I like away runs. Designed to discover the hidden side of foreign parts – be they cities or islands, run on Tarmac or trails – away runs always have something special about them. And they usually involve getting lost. My most recent away run did nothing to disappoint.
I was intrigued when researching our current holiday destination to discover the global phenomenon of the Hash House Harriers, and the very strong local chapter on Grenada. Celebrating 30 years and more than 900 hashes in that time, this group of “drinkers with a running problem” is clearly a very well-established weekly way to discover the hidden byways of the island.
I connected to the very welcoming Brian Steele, who runs the Grenada HHH Facebook page, before we set off. And when I asked about the Hash at the concierge’s desk of our Grand Anse resort, I was directed to keen triathlete and all-round local superman Troy. Troy kindly sorted transport, Grenada minibus style, to the off at Bay Cottage, Gouyave, half way up the West coast of the island.
We travelled in the 30C heat, windows open, with a small clutch of much more experienced hashers. A couple from South Africa – who’d sailed up in a boat three years or so back and hadn’t left – were particularly helpful. She was a self-confessed FRB, one of the competitive Front Running Bastards.
There’s a great sense of fun and humour and community about the Hash, particularly (?) the Grenada chapter, on this friendliest of West Indian islands. This was much in evidence as we milled and chilled before the off at 4pm on the beach at Gouyave. As virgins, we were required – like all runners and walkers – to sign in and out on our return. Legend told of one woman who’d gone missing in the bush on a hash in recent memory, only to appear on the other side of this (not-insubstantial) island at 7am the next day.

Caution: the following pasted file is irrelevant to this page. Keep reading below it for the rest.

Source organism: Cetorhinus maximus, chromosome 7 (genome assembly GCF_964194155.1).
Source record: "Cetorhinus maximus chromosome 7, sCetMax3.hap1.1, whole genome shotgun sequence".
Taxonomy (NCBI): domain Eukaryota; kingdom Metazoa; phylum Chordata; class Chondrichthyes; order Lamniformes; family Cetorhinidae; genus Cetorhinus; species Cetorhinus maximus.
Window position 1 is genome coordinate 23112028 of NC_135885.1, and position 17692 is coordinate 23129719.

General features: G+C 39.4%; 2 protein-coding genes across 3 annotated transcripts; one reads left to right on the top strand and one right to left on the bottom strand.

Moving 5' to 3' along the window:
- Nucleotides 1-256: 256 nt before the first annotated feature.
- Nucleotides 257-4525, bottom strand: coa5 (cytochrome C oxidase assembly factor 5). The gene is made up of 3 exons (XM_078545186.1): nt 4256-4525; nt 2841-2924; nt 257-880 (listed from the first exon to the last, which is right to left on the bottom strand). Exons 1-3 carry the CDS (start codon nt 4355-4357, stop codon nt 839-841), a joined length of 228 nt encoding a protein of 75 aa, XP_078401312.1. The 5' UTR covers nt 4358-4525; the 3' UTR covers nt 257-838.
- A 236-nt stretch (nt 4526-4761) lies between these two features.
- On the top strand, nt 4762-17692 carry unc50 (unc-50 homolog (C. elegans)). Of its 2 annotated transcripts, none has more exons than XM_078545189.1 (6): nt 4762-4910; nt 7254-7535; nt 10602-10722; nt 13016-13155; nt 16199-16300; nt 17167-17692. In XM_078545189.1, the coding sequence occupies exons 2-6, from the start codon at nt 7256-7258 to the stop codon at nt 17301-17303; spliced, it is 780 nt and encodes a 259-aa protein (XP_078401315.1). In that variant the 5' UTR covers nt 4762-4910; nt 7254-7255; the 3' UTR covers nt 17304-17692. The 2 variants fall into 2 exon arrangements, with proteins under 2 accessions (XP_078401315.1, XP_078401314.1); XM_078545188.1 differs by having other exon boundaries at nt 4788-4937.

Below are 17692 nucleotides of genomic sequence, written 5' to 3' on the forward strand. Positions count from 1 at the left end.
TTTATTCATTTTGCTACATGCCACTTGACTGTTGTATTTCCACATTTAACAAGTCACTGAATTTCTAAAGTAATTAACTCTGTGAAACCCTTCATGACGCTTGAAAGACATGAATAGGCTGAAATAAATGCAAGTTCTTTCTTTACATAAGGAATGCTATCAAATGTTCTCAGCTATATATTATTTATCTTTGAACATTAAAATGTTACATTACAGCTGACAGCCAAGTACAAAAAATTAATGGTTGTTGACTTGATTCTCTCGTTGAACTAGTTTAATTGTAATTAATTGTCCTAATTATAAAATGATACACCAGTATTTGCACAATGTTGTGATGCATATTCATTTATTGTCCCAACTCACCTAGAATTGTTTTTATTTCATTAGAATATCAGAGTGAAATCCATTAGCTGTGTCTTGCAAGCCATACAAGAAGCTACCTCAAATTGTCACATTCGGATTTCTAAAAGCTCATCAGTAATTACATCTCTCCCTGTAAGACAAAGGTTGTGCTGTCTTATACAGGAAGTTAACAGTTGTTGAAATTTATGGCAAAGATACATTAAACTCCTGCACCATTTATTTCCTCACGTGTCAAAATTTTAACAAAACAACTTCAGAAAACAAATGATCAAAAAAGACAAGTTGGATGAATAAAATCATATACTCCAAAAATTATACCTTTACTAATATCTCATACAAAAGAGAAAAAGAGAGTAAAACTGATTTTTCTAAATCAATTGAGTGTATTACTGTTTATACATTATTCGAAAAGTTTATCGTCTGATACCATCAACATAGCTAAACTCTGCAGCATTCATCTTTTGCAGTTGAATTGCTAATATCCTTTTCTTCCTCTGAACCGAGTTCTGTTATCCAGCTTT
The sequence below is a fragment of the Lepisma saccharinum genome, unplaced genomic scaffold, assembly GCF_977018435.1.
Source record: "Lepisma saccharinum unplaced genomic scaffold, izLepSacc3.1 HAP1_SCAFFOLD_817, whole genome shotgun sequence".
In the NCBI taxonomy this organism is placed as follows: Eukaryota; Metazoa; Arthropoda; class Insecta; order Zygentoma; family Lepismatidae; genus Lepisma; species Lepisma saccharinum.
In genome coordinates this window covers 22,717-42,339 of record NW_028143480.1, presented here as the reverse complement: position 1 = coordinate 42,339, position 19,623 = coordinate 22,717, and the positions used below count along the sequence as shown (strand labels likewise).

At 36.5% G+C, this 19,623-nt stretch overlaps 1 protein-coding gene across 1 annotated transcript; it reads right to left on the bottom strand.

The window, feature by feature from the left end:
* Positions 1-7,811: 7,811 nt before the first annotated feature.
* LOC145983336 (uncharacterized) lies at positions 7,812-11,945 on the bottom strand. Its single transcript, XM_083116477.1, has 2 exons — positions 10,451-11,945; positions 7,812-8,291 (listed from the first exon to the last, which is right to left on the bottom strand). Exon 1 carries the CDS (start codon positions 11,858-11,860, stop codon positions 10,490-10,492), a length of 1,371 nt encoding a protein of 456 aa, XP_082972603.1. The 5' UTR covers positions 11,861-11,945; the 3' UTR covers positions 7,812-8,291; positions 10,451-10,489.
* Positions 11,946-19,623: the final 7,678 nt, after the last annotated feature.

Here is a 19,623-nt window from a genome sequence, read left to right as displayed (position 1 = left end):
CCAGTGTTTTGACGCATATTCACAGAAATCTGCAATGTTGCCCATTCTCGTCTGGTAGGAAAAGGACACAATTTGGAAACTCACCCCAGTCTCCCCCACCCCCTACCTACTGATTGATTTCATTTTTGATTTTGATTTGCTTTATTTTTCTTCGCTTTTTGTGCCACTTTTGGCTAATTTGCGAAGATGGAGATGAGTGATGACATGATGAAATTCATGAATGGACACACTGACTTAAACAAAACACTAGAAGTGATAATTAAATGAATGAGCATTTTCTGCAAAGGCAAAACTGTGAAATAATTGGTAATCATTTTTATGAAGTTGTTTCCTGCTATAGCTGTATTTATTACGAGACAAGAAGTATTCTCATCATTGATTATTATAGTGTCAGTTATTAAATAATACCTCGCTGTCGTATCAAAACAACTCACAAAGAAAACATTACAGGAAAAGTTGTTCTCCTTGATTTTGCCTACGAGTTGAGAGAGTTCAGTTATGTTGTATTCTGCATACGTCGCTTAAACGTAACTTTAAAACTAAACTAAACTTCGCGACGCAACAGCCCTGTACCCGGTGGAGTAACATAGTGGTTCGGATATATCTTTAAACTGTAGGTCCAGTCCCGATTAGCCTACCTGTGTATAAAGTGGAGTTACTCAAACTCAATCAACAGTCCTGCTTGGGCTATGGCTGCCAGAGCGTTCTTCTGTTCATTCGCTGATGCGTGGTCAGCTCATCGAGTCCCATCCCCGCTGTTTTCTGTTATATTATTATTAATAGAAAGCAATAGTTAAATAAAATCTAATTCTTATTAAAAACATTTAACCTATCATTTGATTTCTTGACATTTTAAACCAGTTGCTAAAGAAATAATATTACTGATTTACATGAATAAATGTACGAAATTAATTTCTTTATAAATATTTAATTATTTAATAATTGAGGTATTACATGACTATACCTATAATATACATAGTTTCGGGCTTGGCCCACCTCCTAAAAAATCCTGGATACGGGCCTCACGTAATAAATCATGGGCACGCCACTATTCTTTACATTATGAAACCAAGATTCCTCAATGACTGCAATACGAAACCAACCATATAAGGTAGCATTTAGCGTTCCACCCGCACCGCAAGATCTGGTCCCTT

Hashmaster River Stone Annie commanded the PA system’s mic shortly before four, ordering those with too-new sneakers to down a bottle of local brew Carib from their confiscated right shoe before setting off. Ordinarily I’d have killed for a chilled beer on a Saturday afternoon of a holiday in tropical climes. But the prospect of a near-vertical ascent with a belly full of bumpered beer did not appeal, and fortunately we weren’t singled out.
Hashes are set by hares, members of the community who lay out hour-long running and also walking routes with trails of shredded paper. Checkpoints – at the start and finish and en route – are marked out with circles of paper; false trails can be laid, denoted by crosses of paper demanding you turn back; arrows lead you on, sometimes astray. But mostly, as you trudge, wade and often pick your way along, you want to be looking out for piles of shredded white paper every few yards.
Annie taught us some shouting vernacular. “On! On!” if you’re confident you’re going the right way; “Are you?” for those who may be lost and want those ahead of them on the trail to confirm the way ahead. Expletives are very definitely not deleted; they’re encouraged.
With a rousing cry of “On! On!”, we left the beach and headed up – boy, did we head up – into the densely wooded and bambooed hinterland. I was running, a lot of which I had to walk; S&M chose the walk, some of which they elected to run.
Soon we split, and I was determined – for the first ten minutes at least – to run the whole thing, despite the heat and steep inclines. But I noticed many were Fartlekking. Initially I thought this was primarily to save energy, but it soon became apparent that it’s just not possible to run all the way. It’s either too steep or too precarious or too muddy or – most often – there’s just too much bamboo and thicket.